In a final, rain-soaked qualifying session today, Mark Webber made a last minute tire change, from full wets to intermediates, prior to running his final hot lap of the day. The tire choice gave Webber’s car some added grip, and enabled the Aussie to grab pole position for Sunday’s grand prix in Malaysia.
Webber was quick to share credit for tire strategy. As reported on ESPNF1, Webber said, “The pole goes to Ciaron, my engineer, as he made the call for inters in Q3. I said, ‘have a look at the track, what do you think?’ and he said, ‘yeah let’s go for it’. It was tricky in places, in the last corner there was a bit of aquaplaning, but I kept it on the black stuff and got the job done.”
The qualifying podium was rounded out by Mercedes’ Nico Rosberg and Webber’s Red Bull team mate, Sebastian Vettel.
Rosberg made an admirable showing on what was arguably the wrong tire choice for the Q3 session. “As soon as we went out,” he said, “I thought intermediates were the way to go, and maybe I should have come in, but in the end it worked out well for us.”
And Sebastian Vettel concurred that he was hampered by the wrong tire choice at the end of the session. “In Q3 I think we did the right thing putting on extremes [full wets]. [But] the water disappeared quicker than the majority of people thought, and Mark was on the better tyre in the end. But I think third is a good result for the team.”
Heavy rain brought out a red flag during the middle of Q3. Vettel supported this decision, saying, “It was the right thing to call the red flag. It was just impossible. I think there was too much water. The cars are quite low, so you end up swimming more than driving.”
Drivers who beat expectations by attaining favorable grid positions in Q3 included Force India’s Adrian Sutil (4th), Williams’ Nico Hulkenberg (5th) and Renault’s Robert Kubica (6th). Hulkenberg beat his more experienced team mate, Rubens Barrichello, who has the reputation for being a deft hand in the wet. The Brazillian took 7th on the grid, just ahead of fellow oldster, and former Ferrari cohort, Michael Schumacher, who snagged a disappointing 8th.
Barrichello was oddly philosophical about his team’s performance. “There are two ways to look at qualifying,” he said. “The positive is that we are happy as a team, but I don’t think we would have achieved P5 and P7 in a dry session.”
He also agreed with the majority opinion that he’d given up some pace by making his final run on full wets. “In hindsight,” he said, “I should have chosen intermediates for my last run, which would have given me a better lap time. I’m still pleased as we are better prepared for tomorrow.”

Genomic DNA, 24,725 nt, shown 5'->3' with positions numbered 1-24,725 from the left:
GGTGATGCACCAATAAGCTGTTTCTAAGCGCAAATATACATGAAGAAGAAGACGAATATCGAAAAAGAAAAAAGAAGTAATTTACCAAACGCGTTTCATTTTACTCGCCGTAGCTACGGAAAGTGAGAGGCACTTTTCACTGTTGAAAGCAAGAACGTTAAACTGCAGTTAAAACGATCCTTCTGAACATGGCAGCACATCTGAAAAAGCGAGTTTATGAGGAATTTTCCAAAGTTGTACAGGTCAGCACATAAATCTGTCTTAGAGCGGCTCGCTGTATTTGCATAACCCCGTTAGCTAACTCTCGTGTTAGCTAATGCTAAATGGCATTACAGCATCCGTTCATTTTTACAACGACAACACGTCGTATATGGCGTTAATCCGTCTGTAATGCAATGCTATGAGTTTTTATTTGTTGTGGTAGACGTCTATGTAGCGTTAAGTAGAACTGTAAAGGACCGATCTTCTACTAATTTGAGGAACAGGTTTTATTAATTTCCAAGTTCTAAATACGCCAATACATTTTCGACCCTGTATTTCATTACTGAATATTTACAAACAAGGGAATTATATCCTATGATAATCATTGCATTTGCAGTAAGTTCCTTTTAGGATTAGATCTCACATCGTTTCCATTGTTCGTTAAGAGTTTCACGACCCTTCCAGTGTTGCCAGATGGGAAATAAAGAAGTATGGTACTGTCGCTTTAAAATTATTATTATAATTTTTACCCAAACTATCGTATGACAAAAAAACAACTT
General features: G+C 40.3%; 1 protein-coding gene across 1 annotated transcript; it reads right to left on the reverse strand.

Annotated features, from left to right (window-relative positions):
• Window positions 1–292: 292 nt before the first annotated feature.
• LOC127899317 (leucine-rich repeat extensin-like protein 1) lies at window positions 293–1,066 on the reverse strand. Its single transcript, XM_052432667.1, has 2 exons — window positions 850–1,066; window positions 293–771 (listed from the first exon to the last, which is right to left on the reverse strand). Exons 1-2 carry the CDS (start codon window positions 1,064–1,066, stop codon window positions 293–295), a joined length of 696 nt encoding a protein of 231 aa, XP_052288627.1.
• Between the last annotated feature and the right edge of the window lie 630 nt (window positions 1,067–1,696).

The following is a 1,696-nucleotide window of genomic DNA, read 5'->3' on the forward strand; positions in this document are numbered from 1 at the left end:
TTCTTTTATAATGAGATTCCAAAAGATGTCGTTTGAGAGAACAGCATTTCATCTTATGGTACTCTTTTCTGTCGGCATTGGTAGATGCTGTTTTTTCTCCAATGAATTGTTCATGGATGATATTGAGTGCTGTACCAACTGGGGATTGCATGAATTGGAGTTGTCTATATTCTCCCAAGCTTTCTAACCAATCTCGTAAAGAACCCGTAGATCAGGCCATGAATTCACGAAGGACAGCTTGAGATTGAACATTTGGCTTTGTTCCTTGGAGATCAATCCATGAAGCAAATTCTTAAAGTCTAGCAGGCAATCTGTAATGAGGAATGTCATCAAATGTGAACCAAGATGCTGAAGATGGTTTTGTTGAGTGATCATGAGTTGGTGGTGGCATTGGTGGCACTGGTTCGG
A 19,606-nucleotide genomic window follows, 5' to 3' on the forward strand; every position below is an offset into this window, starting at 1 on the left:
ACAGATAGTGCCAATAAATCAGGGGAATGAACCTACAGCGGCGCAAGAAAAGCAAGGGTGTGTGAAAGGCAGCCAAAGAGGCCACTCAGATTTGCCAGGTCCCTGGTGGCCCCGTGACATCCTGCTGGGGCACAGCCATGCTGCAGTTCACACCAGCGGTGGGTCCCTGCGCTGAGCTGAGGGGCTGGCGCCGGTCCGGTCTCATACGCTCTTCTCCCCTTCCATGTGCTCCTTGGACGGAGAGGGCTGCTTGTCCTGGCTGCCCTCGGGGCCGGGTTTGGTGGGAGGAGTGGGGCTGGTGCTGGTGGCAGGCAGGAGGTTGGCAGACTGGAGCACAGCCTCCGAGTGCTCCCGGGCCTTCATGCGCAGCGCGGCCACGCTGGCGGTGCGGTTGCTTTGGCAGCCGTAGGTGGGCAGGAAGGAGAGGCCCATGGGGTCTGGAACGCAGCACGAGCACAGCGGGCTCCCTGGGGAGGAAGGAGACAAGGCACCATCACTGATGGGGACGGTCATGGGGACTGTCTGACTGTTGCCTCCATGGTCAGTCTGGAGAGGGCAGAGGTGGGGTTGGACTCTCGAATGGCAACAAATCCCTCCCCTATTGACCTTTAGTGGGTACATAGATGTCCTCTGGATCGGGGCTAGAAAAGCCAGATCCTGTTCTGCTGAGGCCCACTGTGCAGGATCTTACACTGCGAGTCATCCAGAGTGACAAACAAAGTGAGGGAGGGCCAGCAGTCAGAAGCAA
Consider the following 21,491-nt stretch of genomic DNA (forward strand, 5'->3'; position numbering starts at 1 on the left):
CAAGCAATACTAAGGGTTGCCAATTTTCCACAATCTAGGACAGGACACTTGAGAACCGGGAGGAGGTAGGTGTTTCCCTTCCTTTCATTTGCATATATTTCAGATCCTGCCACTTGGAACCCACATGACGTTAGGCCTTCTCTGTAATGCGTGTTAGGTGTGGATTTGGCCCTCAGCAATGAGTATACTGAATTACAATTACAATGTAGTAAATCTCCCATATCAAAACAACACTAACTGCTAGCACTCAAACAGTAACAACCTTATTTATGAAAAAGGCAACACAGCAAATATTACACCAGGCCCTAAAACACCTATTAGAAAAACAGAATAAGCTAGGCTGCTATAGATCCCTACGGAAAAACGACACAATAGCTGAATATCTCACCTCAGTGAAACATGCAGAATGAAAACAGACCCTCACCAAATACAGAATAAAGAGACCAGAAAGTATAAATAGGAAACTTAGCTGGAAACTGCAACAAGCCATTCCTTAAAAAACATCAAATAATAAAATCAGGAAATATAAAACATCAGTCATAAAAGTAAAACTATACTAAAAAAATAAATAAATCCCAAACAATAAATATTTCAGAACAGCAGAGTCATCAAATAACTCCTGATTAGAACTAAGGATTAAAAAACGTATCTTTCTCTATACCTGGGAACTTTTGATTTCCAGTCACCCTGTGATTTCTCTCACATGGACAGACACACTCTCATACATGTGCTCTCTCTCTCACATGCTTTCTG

And Michael Schumacher was once again outqualified by his younger team mate, Nico Rosberg. Schumacher was slightly quicker than Rosberg in Saturday’s FP3, and no doubt he had hopes of continuing the trend in qualifying. In fact, Schumacher outpaced Rosberg in Q1, and the German ace looked quick in the early stages of both Q2 and Q3, but when the time counted most, in the final moments of Q3, Schumacher was unable to make an improvement. He was at the top of the time sheets before Q3 was red-flagged, but when the checkers fell, he was down in 8th.
Schumacher had claimed he was reasonably satisfied with his qualifying efforts in both Bahrain and Melbourne, but he made no such pretense today. “I am obviously a little disappointed with my result,” he said, “as it was evident from the earlier qualifying sessions that we looked pretty good and I clearly could have achieved more.”
Like some of the other drivers, Schumacher had chosen to remain on full wet tires, which degraded quickly. “On my last run in Q3,” he said, “I wanted to secure a lap time, and then go for the second lap, but after I finished my first quick lap the tyres were already gone, so I could not go for it anymore.”
The Q3 finishers were rounded out by Sauber’s Kamui Kobayashi and Force India’s Tonio Liuzzi.
Several midfield drivers made it to today’s Q3 session as a direct result of costly judgment calls made by two first tier teams who normally take up 40% of the Q3 grid slots. Both McLaren and Ferrari delayed deployment of their cars during Q1, on the assumption that the session’s early rain would dissipate, leaving them with a drier track.
In fact, the exact opposite occurred: conditions during Q1 grew progressively worse, with the result that McLaren’s Lewis Hamilton, and Ferrari’s Fernando Alonso and Felipe Massa, were unable to improve on their initial times, which prevented them from advancing to Q2.
Ironically, the time set by McLaren’s Jenson Button (1:52.211) was good enough for the Briton to advance, but he spun and beached his car in one of the gravel traps and was unable to get it on track again, even with the help of track marshalls. So Button was relegated to 17th.
The net result of all this will be a starting grid that’s at least partially in reverse order. This should make for some intteresting racing tomorrow. Expect to see both Alonso and Hamilton on a charge from the outset, regardless of conditions. Massa, on the other hand, might not fare so well if it rains, as he’s not noted for being exceptional in the wet.
Also, according to the FIA regs, if the cars begin the race on full wets or inters, they are no longer required to use both the primary and option tire compounds during the course of the race. As the cars will have race-distance fuel loads, a driver who looks after his tires might be able to avoid making any stops at all.
Admittedly, this is unlikely, as the full wets degrade rather quickly, and rainy conditions are rarely consistent, which means that drivers will probably use both full wets and inters at various points during the race, and perhaps the options as well. But this is guaranteed to elevate the importance of strategy, and could provoke some unexpected outcomes.
|12||de la Rosa||Sauber-Ferrari||1:48.771||Q2|